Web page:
AIP Digital Archive
Electrical Engineering, Measurement and Control Technology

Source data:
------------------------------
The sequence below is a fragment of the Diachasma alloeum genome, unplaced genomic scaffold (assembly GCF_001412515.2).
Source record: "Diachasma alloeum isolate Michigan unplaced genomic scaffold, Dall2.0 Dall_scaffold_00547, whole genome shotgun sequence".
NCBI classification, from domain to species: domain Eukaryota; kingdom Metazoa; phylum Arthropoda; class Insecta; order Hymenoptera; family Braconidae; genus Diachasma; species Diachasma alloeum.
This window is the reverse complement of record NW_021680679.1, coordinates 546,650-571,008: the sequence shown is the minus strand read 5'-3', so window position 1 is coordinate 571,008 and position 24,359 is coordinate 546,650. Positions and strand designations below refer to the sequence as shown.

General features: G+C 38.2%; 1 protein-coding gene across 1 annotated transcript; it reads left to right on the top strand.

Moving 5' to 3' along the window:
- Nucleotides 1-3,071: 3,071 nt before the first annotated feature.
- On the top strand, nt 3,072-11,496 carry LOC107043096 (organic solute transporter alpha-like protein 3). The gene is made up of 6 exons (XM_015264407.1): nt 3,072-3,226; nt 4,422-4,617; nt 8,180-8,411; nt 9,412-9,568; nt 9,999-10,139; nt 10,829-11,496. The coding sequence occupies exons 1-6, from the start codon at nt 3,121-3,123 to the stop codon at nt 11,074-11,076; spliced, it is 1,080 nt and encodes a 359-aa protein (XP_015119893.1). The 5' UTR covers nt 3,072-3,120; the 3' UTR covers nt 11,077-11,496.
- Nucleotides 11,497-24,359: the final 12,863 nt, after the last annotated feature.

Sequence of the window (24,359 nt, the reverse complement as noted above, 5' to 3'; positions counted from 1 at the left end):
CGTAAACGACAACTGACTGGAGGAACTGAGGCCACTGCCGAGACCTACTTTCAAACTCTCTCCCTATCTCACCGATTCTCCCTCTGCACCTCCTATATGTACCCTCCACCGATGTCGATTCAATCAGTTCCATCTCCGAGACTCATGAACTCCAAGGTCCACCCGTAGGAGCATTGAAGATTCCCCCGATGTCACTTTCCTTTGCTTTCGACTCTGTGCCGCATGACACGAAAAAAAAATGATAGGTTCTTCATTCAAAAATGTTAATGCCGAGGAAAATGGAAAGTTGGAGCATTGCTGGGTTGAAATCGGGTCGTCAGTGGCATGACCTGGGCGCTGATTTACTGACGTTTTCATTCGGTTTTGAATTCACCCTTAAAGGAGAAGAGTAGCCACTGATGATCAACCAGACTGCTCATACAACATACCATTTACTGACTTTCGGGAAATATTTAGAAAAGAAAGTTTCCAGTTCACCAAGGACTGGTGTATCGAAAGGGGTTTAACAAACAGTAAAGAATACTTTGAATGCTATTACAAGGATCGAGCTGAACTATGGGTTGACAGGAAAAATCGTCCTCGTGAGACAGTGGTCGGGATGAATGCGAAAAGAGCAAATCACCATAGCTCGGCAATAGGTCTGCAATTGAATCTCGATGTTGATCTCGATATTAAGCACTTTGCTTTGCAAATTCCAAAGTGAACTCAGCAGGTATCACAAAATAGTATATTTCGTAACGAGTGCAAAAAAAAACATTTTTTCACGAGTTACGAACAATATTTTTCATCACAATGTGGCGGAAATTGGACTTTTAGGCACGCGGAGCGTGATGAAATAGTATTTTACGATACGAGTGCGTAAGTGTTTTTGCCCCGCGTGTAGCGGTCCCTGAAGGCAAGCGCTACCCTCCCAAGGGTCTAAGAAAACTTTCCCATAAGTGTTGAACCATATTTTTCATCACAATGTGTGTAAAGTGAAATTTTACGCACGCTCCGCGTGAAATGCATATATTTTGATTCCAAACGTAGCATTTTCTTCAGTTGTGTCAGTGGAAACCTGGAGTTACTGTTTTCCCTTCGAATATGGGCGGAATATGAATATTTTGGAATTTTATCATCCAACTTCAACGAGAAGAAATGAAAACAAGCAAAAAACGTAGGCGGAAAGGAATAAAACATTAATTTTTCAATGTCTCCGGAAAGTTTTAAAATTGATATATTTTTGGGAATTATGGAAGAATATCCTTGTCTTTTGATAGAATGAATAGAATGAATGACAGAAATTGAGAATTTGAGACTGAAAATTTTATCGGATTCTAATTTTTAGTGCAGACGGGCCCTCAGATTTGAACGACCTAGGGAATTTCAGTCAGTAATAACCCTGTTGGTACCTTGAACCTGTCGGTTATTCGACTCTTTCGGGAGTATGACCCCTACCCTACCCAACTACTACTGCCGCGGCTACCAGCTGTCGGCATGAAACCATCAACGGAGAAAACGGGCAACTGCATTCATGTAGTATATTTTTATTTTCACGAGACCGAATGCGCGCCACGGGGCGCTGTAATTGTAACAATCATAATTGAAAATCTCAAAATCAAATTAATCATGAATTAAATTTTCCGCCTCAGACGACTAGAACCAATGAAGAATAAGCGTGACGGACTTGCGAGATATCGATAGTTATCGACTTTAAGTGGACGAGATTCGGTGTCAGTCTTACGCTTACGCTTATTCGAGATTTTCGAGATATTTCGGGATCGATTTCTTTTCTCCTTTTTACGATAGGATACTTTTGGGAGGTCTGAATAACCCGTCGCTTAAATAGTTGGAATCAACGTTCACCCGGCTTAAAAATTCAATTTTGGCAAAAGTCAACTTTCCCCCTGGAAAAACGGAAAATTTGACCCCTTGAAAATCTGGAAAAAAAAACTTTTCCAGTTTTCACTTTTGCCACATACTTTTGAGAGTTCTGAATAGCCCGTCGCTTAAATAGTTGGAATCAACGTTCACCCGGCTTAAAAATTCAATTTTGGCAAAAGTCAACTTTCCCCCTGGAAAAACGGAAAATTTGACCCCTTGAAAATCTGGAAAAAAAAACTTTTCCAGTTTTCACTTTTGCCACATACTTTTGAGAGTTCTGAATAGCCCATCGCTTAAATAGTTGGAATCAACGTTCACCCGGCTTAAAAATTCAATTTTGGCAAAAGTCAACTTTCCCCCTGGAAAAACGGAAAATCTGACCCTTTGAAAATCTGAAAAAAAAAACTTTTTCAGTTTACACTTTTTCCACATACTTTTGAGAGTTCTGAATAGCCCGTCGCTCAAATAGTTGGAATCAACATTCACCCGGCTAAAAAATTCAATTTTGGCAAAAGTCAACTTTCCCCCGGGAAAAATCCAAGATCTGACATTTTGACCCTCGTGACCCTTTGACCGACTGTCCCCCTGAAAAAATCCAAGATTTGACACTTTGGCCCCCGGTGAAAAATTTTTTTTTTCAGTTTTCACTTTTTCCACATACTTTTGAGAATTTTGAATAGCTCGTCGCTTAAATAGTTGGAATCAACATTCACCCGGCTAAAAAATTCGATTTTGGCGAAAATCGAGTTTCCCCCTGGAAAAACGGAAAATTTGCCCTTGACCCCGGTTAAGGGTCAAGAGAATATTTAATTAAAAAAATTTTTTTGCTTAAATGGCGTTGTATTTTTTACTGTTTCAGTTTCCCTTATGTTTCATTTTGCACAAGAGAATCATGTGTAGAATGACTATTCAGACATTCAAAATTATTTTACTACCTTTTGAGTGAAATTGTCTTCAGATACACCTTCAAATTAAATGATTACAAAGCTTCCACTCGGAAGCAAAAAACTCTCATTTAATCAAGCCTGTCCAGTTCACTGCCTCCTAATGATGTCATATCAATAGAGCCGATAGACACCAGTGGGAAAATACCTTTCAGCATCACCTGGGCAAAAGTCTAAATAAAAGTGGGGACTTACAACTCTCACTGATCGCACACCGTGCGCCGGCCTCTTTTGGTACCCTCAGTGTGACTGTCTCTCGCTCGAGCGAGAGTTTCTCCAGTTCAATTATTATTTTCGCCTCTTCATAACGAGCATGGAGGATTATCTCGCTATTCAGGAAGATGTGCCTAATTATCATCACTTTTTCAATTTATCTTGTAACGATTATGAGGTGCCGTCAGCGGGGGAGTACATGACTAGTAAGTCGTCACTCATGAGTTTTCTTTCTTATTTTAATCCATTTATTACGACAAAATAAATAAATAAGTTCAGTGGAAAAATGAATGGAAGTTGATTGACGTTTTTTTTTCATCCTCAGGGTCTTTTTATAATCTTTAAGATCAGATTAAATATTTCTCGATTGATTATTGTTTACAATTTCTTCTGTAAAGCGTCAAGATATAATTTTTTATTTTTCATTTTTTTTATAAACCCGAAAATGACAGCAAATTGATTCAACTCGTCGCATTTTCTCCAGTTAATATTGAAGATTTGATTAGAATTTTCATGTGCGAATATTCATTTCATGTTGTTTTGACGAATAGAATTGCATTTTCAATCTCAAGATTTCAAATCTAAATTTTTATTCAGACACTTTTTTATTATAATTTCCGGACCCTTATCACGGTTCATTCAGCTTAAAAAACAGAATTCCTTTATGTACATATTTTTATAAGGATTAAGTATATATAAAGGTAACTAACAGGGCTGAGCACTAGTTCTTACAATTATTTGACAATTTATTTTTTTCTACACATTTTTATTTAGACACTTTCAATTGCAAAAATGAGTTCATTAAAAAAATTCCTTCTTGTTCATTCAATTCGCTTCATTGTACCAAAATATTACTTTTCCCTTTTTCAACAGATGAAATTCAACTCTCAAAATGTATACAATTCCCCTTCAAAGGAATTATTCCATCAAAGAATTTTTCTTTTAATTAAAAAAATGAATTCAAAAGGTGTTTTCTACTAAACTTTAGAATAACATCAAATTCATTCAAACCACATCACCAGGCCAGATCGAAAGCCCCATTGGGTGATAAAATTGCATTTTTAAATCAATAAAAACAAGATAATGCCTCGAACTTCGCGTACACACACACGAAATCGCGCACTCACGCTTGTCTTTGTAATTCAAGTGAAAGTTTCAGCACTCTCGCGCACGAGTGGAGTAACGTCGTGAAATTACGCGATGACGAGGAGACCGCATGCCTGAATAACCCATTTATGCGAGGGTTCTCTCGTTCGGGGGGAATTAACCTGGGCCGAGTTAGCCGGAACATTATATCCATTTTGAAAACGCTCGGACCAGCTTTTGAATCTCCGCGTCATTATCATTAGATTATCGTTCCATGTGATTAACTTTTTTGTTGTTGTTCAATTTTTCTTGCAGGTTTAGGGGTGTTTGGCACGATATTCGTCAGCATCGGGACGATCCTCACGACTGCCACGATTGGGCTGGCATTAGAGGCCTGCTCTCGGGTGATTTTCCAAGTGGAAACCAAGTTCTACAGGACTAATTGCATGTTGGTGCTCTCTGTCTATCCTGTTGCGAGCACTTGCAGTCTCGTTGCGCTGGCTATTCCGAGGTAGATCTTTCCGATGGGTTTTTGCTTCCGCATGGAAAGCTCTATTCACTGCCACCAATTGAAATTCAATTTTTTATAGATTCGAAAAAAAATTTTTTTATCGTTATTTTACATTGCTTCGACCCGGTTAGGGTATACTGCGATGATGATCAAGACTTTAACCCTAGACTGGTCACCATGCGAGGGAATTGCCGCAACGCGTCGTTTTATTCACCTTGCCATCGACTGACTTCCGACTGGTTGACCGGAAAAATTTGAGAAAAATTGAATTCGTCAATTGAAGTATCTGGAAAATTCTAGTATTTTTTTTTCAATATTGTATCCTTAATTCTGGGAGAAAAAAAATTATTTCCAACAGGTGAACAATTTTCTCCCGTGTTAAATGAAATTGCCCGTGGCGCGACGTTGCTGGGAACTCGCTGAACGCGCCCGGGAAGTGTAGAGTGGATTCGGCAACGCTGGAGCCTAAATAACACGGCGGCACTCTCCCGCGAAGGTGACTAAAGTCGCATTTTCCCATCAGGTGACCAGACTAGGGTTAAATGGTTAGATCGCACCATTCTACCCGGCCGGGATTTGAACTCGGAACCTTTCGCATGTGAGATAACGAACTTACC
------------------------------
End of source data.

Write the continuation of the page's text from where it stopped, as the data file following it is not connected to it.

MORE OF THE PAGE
Direct extraction, negative-surface ionization, and sputter-type sources have been designed to efficiently ionize specific members of the group VII A elements (F, Cl, Br, I, and At) for use in the nuclear structure physics and nuclear astrophysics research programs at the Holifield Radioactive Ion Beam Facility (HRIBF). A negative surface ionization source that utilizes a solid, spherical geometry, LaB6 ionizer (φ≅2.7 eV) for negatively ionizing Cl, Br, l, and At. During off-line evaluation, the ionization efficiency for Cl− generation ranged between 15% and 20% and for Br− generation, between 15% and 25%. Chemically active elements, such as fluorine, are often released from refractory host materials in a variety of molecular forms. Consequently, the LaB6 surface ionization source, described above, is ineffective for simultaneously dissociating and negatively ionizing this element. To overcome this problem, a new concept source, referred to as the kinetic ejection negative ion source (KENIS), was developed. The source utilizes the Cs-sputter technique to effectively dissociate molecular carriers and ionize F at efficiencies in excess of 7%. The source has been used on-line to inject 〉3×107 17F−/s into the tandem accelerator and deliver ∼3×106 17F9+/s (fully stripped) to the research station for completion of important nuclear-astrophysics experiments. In this article, emphasis will be placed on the design details, materials of construction, ion optics, operational parameters, thermal transport properties, emittances, and measured ionization efficiencies for these sources. © 2002 American Institute of Physics.
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